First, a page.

The restroom near the Dupont Avenue kiosk property in Seaside Heights, N.J., June 17, 2021. (Photo: Daniel Nee)
The restroom near the Dupont Avenue kiosk property in Seaside Heights, N.J., June 17, 2021. (Photo: Daniel Nee)

It isn’t easy running a bathroom on the boardwalk. Rules aren’t followed, sand gets everywhere, babies are changed in the sinks and, well, messes are made. But if you promise to operate a public restroom in Seaside Heights, borough officials say you better mean it.

When the borough’s planning board granted permission for a number of kiosks to be constructed south of Dupont Avenue, adjacent to the area’s two piers, its members required as part of their approval that public restrooms be available. Fast forward to the start of summer 2021, and the bathroom is available to the public – except users must first pay $3 to obtain a key. The practice has prompted complaints that have not sat well with officials who believe the intent of the planning board was to mandate a public restroom to go along with all of the attractions they approved for the southern portion of the boardwalk.

The restroom near the Dupont Avenue kiosk property in Seaside Heights, N.J., June 17, 2021. (Photo: Daniel Nee)
The restroom near the Dupont Avenue kiosk property in Seaside Heights, N.J., June 17, 2021. (Photo: Daniel Nee)
The restroom near the Dupont Avenue kiosk property in Seaside Heights, N.J., June 17, 2021. (Photo: Daniel Nee)
The restroom near the Dupont Avenue kiosk property in Seaside Heights, N.J., June 17, 2021. (Photo: Daniel Nee)

The restroom in question is adjacent to the House of Fries kiosk. A sign on the door of the bathroom states: “For entrance, visit House of Fries for key.” There is no mention of a price, but at a recent meeting of the planning board, the $3 figure was confirmed. The complaints from boardwalk visitors were not expected by the town.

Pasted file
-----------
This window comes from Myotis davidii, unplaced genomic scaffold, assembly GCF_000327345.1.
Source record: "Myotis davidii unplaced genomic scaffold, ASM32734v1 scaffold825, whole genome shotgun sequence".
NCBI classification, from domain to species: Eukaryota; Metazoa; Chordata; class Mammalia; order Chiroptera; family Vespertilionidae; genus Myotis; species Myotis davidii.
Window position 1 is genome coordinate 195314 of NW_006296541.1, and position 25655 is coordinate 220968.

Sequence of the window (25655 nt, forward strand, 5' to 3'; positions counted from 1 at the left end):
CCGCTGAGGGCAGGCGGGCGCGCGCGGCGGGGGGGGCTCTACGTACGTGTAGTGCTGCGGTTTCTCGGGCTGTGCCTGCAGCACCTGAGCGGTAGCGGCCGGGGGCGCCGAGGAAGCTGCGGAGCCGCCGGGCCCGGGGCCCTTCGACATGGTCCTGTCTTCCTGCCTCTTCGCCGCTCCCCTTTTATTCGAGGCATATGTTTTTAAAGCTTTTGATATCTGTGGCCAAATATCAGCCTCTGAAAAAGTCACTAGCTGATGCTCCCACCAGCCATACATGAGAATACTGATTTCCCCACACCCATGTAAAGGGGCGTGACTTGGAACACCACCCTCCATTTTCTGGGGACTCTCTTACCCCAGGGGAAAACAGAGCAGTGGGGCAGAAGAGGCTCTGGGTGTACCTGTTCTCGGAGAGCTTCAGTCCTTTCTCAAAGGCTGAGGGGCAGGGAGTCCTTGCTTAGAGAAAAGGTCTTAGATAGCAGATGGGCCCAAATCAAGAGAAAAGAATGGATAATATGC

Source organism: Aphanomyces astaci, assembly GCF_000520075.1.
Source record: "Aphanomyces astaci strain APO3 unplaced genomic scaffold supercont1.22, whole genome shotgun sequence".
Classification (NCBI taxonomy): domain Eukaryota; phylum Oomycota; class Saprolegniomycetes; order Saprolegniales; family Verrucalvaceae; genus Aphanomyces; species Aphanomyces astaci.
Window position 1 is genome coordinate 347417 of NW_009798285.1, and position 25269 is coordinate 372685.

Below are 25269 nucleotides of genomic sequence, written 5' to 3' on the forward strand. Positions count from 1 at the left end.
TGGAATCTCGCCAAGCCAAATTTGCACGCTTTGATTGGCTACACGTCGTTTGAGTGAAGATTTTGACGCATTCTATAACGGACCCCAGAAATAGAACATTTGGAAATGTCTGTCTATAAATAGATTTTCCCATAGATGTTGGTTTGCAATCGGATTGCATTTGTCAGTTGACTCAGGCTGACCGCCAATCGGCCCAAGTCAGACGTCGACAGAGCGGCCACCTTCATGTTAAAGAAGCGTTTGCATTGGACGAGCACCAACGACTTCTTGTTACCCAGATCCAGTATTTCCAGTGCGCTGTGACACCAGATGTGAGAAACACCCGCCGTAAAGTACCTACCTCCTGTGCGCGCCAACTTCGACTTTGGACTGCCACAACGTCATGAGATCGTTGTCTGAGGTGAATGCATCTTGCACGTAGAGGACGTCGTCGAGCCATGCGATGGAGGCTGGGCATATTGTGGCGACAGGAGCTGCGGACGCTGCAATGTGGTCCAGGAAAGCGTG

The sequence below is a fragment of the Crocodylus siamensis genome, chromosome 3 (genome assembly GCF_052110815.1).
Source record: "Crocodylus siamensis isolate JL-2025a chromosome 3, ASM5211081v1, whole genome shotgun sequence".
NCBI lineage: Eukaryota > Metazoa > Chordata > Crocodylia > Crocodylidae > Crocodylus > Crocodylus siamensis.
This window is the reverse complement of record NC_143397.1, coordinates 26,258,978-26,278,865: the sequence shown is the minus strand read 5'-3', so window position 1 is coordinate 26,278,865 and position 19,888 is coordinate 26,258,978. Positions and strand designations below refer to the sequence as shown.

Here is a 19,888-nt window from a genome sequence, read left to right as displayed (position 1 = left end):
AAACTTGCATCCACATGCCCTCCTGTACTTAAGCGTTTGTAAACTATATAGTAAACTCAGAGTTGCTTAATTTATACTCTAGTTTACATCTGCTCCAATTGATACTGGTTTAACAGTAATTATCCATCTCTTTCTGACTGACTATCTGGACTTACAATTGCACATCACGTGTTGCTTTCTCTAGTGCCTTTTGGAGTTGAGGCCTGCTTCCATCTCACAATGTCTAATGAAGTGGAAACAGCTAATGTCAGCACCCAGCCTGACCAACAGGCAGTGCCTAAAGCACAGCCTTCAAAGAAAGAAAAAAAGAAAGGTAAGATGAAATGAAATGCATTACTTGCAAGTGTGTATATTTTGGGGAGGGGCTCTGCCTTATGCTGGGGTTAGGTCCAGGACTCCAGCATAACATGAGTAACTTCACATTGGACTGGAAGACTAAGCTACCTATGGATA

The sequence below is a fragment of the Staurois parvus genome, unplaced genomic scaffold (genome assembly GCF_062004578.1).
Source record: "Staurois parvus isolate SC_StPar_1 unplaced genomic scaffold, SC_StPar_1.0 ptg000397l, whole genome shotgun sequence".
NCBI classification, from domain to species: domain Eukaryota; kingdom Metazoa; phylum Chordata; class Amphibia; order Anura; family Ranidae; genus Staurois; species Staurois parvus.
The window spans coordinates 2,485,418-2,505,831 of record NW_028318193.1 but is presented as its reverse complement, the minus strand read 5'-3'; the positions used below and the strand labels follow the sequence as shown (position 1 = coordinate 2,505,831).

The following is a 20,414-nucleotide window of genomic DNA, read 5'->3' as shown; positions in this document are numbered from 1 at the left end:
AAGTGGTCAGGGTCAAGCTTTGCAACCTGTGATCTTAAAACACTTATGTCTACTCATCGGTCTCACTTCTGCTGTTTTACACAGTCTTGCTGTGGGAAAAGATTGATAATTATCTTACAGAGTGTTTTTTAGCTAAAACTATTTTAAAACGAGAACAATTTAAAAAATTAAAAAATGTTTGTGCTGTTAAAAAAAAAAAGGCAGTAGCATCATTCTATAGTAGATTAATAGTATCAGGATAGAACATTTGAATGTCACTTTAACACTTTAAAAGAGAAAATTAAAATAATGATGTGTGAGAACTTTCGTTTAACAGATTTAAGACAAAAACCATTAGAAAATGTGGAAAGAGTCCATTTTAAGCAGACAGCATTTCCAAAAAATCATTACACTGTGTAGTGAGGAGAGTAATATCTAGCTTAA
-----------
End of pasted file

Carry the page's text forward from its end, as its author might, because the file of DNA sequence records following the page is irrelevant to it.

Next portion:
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“I don’t think it registered in my mind because a public restroom, in my mind, in the context of our discussion and the need for a restroom, was a free restroom,” said Borough Administrator Christopher Vaz, who sits on the planning board. “Not a door that’s locked, where you go get a key, and pay your money.”

That planning board hearing occurred June 6. After seeking an interpretation of the approval of the kiosks by the board attorney, officials have determined that as included as a condition of approval, the restroom must be free and open to the general public.

“A fellow came up, practically hopping on one foot, and they told him to give them $3,” one planning board member said during the hearing, recounting a scene he witnessed in front of the stand.

Indeed, Vaz said that after consulting with counsel on the matter, the borough attorney will be sending a cease and desist letter to the property owner shortly, ordering the restrooms to be open publicly and explaining the interpretation of the planning board’s approval.

“He is going to be sending them a letter saying, ‘when we said a public restroom, we literally meant a restroom that is open to the public for free,'” Vaz said.

Vaz said he does understand why a business owner would want to limit access to a restroom.

“It’s not easy running a restroom on the boardwalk, and we realize that,” he said, running through a list of basic rules – some unique to a beach environment, and some derived out of common decency – that can go unfollowed. “I understand why they don’t want to have it open, because it takes time and manpower, and it’s hard to find people who are willing to do that kind of work.”

But, “Be that as it may, they agreed to have a public restroom as part of the approval, and by keeping the door locked and charging $3, that’s simply not a public restroom,” he said.

The final result of the forthcoming cease and desist order is yet to be seen, but the borough’s intent is clear. Leaving a lock on the door and dropping the charge won’t pass muster, either.

“Even that’s not what the intent was,” Vaz said.